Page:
I have a few books to wrap up in December and I’d like to read The End of the Affair by Graham Greene, but I am determined to spend the time between Christmas and New Year’s reading nothing but comfort reads. And I agree with you… the TBR Pile challenge is very tempting.

    • Kim December 3, 2014, 8:57 pm

      A couple of years ago I used the space between Christmas and New Years to read all the way through a YA trilogy. I thought that was kind of fun — I’m considering pulling out Phillip Pullman’s His Dark Materials for a reread. It’s dark, but I think counts as a comfort read 🙂

  • Trisha December 2, 2014, 7:25 pm

    I remember the days when I read 100+ books a year. I miss those days. I won’t even hit 50 this year! Unless I count children’s books.

    • Kim December 3, 2014, 8:58 pm

      Life happens 🙂 I’m sure if/when we have kids, I won’t have nearly the time to read. I’m trying to enjoy it now!

  • Leah @ Books Speak Volumes December 3, 2014, 8:50 am

    I think On Immunity counts! Even though it doesn’t increase the number of different titles you’ve read, it increases the number of books you read.

    • Kim December 3, 2014, 8:58 pm

      If I end up needing to count it to hit 100, then I will do that!

  • Shaina December 3, 2014, 11:56 am

    Ah, definitely join up on the TBR Challenge! They’ll all be books you were meaning to read anyway, right? 🙂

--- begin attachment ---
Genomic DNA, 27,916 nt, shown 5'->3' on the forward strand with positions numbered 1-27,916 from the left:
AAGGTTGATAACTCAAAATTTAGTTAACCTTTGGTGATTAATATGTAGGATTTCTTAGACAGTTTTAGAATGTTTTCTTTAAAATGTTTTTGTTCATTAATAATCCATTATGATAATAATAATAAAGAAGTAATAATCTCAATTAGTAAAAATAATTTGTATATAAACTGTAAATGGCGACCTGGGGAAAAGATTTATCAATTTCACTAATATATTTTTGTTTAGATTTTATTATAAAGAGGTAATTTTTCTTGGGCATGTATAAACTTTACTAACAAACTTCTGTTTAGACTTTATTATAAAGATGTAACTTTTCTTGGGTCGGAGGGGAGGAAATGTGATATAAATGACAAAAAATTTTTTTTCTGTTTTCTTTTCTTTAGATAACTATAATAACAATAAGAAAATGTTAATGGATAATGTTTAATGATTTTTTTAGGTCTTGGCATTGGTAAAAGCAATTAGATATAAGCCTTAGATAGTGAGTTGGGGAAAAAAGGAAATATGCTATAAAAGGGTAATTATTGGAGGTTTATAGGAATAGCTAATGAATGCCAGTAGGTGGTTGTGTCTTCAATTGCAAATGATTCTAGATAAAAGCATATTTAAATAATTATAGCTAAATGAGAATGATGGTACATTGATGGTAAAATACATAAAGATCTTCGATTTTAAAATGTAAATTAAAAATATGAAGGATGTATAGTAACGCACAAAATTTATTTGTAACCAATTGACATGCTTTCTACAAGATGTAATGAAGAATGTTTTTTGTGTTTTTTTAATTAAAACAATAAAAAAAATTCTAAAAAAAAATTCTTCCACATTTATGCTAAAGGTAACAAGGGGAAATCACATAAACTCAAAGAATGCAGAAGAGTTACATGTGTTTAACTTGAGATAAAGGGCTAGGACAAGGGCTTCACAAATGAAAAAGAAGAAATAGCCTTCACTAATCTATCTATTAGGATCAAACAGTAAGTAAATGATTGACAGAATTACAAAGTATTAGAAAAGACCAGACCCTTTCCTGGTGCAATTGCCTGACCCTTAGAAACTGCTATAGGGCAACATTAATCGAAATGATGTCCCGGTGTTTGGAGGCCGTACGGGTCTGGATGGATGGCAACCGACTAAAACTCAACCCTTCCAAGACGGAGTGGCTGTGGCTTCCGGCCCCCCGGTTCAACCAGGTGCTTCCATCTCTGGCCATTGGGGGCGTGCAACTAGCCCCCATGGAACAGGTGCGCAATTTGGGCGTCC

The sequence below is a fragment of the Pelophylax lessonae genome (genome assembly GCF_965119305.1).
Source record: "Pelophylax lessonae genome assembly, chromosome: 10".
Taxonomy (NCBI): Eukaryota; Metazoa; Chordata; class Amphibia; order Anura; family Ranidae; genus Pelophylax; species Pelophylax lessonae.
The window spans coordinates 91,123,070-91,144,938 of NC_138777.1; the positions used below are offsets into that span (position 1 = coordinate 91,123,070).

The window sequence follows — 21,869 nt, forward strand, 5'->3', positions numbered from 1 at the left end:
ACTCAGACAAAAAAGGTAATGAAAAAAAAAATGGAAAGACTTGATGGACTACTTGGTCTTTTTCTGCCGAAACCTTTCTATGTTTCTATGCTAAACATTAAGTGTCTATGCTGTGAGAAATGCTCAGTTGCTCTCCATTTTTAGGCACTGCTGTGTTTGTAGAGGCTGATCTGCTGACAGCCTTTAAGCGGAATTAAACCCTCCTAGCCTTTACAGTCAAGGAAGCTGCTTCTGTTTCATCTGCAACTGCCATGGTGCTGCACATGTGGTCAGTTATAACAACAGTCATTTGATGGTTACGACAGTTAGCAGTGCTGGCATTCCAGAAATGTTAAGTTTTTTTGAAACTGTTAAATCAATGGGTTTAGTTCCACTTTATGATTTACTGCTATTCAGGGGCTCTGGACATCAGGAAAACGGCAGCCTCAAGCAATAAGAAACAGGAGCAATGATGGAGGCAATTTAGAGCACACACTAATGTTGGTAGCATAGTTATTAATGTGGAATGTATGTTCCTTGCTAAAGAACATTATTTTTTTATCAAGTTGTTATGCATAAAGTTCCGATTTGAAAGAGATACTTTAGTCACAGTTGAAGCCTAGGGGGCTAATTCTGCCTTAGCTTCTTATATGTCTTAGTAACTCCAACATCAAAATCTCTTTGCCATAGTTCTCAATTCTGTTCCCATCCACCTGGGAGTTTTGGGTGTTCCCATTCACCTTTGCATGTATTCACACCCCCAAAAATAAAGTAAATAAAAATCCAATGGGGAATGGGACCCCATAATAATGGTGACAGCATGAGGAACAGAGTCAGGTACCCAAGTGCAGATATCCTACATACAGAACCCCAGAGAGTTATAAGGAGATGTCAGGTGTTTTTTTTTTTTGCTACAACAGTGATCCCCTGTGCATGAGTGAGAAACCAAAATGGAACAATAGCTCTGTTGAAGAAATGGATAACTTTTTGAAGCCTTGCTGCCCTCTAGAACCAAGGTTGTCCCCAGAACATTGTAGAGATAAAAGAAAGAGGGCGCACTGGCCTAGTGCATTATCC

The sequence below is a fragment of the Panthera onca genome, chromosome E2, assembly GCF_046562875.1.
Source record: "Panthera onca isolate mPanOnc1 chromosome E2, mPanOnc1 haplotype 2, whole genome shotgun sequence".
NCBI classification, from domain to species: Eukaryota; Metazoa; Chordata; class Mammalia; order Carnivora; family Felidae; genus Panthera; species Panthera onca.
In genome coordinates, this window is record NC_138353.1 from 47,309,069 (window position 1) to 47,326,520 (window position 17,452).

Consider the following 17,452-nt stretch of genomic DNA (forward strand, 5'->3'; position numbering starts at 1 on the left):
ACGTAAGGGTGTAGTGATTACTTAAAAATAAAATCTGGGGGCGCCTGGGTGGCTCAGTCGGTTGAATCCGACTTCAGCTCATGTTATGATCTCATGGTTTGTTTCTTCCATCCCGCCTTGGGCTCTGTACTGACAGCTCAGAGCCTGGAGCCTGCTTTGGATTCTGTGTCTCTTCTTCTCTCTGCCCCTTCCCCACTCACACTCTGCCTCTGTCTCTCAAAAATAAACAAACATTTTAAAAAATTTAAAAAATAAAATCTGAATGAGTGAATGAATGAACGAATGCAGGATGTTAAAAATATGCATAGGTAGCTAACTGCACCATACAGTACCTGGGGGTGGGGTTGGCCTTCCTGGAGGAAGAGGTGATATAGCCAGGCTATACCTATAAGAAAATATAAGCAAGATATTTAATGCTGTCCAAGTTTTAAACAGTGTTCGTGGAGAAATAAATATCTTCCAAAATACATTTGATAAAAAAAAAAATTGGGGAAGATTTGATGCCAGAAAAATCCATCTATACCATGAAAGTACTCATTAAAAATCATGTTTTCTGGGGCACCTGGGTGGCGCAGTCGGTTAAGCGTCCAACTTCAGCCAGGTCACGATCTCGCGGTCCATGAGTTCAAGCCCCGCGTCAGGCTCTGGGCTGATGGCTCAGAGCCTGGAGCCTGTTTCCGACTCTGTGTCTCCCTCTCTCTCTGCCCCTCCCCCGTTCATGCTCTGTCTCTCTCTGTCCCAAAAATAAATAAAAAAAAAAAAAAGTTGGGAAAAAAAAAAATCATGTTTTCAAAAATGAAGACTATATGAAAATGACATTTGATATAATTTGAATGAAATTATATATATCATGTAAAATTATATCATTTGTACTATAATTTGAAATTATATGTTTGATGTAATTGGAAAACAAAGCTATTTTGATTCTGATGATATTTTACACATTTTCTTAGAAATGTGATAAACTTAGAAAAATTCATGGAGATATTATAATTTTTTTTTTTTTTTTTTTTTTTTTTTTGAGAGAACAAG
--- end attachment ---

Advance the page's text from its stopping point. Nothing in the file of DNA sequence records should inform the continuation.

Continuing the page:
• Kim December 3, 2014, 8:59 pm

      I tried to do that challenge a couple of times and failed miserably! No matter how excited I am to read a book, as soon as it goes on a challenge pile I seem to lose interest in it! It’s so sad!

  • C.J. December 3, 2014, 1:22 pm

    On Immunity definitely counts! I have quite a number of books I would love to finish before the year is over, so I’m trying to squeeze them in this month.

    • Kim December 3, 2014, 8:59 pm

      I think if I trim back on my television watching, I’ll be able to get a bit more reading in this month — that’s the plan anyway!

  • Joy December 4, 2014, 9:39 pm

    Will your review of On Immunity be online (and if so, can you provide a link)? I’m curious to get your thoughts on that.

  • Unruly Reader December 6, 2014, 8:48 am

    I’m just so excited you read Seabiscuit. I finally read it this year, too, and couldn’t believe how much I loved it.

  • susan December 9, 2014, 7:36 pm

    So is Seabiscuit as good as Unbroken? I’m ripping thru Unbroken at break-neck speed. It’s amazing. I plan to go back and read Seabiscuit too. Cheers

    • Kim December 21, 2014, 9:14 am

      Hmmm… it’s really good, but in a different way. The stakes of the story are so different — horse racing versus survival in a POW camp — it’s hard to really compare them. I did whip through them equally as quickly, so they’re absolutely both great reads… just not sure if I can compare them on equal footing, you know?